Semester of Graduation

Fall 2023


Master of Science (MS)


Agricultural Economics and Agribusiness

Document Type



Investing in farmland has evolved from the traditional ownership of farmland for farming to alternatives such as direct farmland purchases for rental income, farmland real estate investment trusts (Farmland REITs), investing in farmland stocks, mutual funds, ETFs, and crowdfunding platforms. This study analyzes the dynamic relationship between physical farmland values, farmland derivative prices, and the S&P 500 using annual data from 1970 to 2021. Cointegration methods are used to analyze dynamics and the capital asset pricing model (CAPM) and Sharpe ratios to measure risk-return properties of farmland assets. It is found that real farmland values, derivatives prices, and the S&P 500 are integrated of order 1 based on the Augmented Dickey-Fuller tests. Cointegration is found in some but not all pairs of variables. More specifically, Illinois farmland values and the Chicago farmland index are cointegrated with the S&P 500, implying causality in at least one direction. Farmland values for the United States, Mississippi, and Missouri farmland are not cointegrated, but Granger-cause the S&P 500. Also, a causal effect is found from the S&P 500 to Illinois farmland values and to the Chicago farmland index when cointegration is found. When analyzing returns-risk, the CAPM model results are in consistency with previous research (e.g., Barry 1980; Painter 2015; and Noumir 2022), in terms almost no risk premiums in farmland asset returns relative to the S&P 500 and values of systematic risk (beta) surrounding zero; for Louisiana and Mississippi, the beta values were negative. Sharpe ratios for the entire period were also small but show some compensation for taking risk in farmland investing on a decade-by-decade analysis, suggesting risk sensitivity to the investment horizon.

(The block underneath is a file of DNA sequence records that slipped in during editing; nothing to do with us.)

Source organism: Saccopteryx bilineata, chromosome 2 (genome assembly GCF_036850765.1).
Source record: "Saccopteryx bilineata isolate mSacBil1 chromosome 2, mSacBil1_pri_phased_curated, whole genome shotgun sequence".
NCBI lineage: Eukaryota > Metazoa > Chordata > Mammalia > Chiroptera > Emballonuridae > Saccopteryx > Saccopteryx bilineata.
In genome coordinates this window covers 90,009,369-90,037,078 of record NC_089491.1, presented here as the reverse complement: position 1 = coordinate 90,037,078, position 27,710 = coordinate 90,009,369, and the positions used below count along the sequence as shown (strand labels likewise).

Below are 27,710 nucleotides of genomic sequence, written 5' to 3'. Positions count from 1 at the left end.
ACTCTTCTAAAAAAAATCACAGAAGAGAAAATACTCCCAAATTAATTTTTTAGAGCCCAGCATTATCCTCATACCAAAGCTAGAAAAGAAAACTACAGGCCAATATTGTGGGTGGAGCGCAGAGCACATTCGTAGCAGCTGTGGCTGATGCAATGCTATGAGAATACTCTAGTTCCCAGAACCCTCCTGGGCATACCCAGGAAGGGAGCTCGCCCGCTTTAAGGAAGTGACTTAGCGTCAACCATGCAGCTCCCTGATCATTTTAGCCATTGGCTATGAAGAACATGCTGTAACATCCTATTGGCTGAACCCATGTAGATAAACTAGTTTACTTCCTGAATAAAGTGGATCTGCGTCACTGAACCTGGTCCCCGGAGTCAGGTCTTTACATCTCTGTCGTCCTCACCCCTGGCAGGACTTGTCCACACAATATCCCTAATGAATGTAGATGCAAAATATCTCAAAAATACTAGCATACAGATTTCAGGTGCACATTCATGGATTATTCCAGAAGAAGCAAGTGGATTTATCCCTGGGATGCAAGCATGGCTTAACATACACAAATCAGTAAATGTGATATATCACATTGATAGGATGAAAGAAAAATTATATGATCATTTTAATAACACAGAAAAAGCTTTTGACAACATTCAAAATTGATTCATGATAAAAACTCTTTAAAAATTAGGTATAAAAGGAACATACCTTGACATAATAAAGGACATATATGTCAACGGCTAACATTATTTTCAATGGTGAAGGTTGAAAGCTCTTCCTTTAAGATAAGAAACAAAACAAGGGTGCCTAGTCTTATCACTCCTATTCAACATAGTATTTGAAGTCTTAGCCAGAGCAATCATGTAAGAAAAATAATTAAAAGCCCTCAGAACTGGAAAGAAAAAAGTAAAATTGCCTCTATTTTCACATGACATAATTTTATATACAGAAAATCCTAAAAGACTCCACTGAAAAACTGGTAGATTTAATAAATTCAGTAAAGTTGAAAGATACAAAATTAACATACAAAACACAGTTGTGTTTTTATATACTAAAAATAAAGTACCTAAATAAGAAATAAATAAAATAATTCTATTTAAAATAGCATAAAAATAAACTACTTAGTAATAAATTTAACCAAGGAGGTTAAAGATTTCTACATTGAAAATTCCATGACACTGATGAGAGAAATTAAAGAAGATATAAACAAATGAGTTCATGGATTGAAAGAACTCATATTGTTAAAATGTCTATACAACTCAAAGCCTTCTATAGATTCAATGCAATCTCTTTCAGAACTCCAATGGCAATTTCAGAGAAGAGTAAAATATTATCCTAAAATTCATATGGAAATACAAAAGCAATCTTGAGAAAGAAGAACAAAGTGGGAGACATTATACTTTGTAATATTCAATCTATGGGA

Committee Chair

Hector O. Zapata